Skiing. Oftentimes the temperature in Boston will sink into the teens or lower. You know what that means: time to go north and seek higher elevation. When you get to the mountain, you’ll park in Lot 15, which is that many miles from the base lodge. Then you’ll carry your $2,000 worth of gear to the lodge, where everyone removes their normal shoes and hides them under a cafeteria table. You put on your ski boots, which require you to walk like you have a loaded diaper, then realize that you have to go to the bathroom, which is down six flights of stairs. By the time you clomp there and back, it’s lunchtime. After lunch, you decide to head to the summit, which is easily accessible from the base lodge. All you do is take the T-bar to the top of Silly Goose, then ski down to the Rabid Moose quad and take it back up to Head Wound Gully. You ski that down to the Chairway to Hell low-speed triple, and then from there it’s back down Certain Dismemberment, where you traverse over to the gondola. There, a guy named Xander who’s just taking a year off to figure things out will herd you and five strangers into a small box, where you’ll spend the next 10 minutes avoiding eye contact and praying nobody farts. When the gondola doors reopen, you’ll find yourself watching the sunset from the majesty of the mid-mountain lodge. So you ski back down to the base lodge, which takes 30 seconds, and get into some après-ski, which involves frostbitten people with reconstructed knees getting drunk to Dave Matthews Band covers while wearing winter hats indoors. It might all sound like a lot, but you can learn to be a competent skier even if you start at an advanced age, by which I mean no later than 6.

Ice skating. Winter just isn’t winter without a deep bone bruise, so why not go for the coccyx?

Ice fishing. Ice fishing is when you cut a hole in the ice and then build a six-bedroom house around it, complete with NFL Sunday Ticket in the game room and a two-car garage. One night, during a dinner party, the caterer offers a heavy passed hors d’oeuvre—some kind of beef with chevre thing, really good—and your friend Jeff takes a step back and puts his foot right down through the fishing hole, which is next to the half-bath off the kitchen, and you’re like, “Hey Jeff, careful buddy! We’re fishing.” Then the next week the ice melts and everyone is rescued by hovercraft.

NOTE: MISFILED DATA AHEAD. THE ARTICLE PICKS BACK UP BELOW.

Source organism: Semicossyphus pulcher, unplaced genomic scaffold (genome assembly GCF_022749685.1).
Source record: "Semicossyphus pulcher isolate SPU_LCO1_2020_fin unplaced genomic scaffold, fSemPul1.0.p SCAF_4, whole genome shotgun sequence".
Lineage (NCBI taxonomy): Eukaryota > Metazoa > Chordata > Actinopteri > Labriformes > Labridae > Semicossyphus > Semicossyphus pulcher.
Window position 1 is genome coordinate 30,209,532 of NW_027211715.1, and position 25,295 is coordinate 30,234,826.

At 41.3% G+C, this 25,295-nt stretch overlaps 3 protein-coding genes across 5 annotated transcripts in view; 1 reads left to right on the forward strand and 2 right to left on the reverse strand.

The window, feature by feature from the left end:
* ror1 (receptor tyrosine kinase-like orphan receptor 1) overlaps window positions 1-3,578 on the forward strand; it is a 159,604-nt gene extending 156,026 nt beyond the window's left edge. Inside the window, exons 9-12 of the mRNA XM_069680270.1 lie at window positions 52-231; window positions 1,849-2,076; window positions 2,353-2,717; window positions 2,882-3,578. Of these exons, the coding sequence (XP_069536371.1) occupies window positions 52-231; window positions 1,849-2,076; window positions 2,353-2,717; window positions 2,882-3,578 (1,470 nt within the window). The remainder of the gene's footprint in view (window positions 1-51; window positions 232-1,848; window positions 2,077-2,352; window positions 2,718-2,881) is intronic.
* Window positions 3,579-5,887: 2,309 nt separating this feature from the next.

Building a snowman. Building a snowman is a playful way to tell Mother Nature that a little bit of sticky precipitation won’t stop you from fashioning pagan idols. Traditional snowmen have lumps of coal for their eyes and mouth, but you should celebrate carbon-neutral energy by using chunks of uranium. The fun thing about making a snowman is that the rolling snowballs pick up anything that was on the ground, making for all sorts of neat surprises. Say, did you clean up after your dog before it snowed, or does Mr. Shivers have a funny-looking pipe in his mouth? No and yes! Don’t worry too much about getting him perfect, because he’s just going to melt. Probably no later than St. Patrick’s Day.

Cold Sweat

Here are some cool ideas for soaking up the sub-zero weather.

http://www.improper.com/life-style/cold-sweat/

I cannot for the life of me figure out how to share the actual page on Improper Bostonian so I copied and pasted giving full credit to Ezra Dyer. This article had me laughing so hard at 6:30 am with lack of coffee in my system. Why is it so funny to me? Because certain ideas resonate so strongly. Thank you Ezra!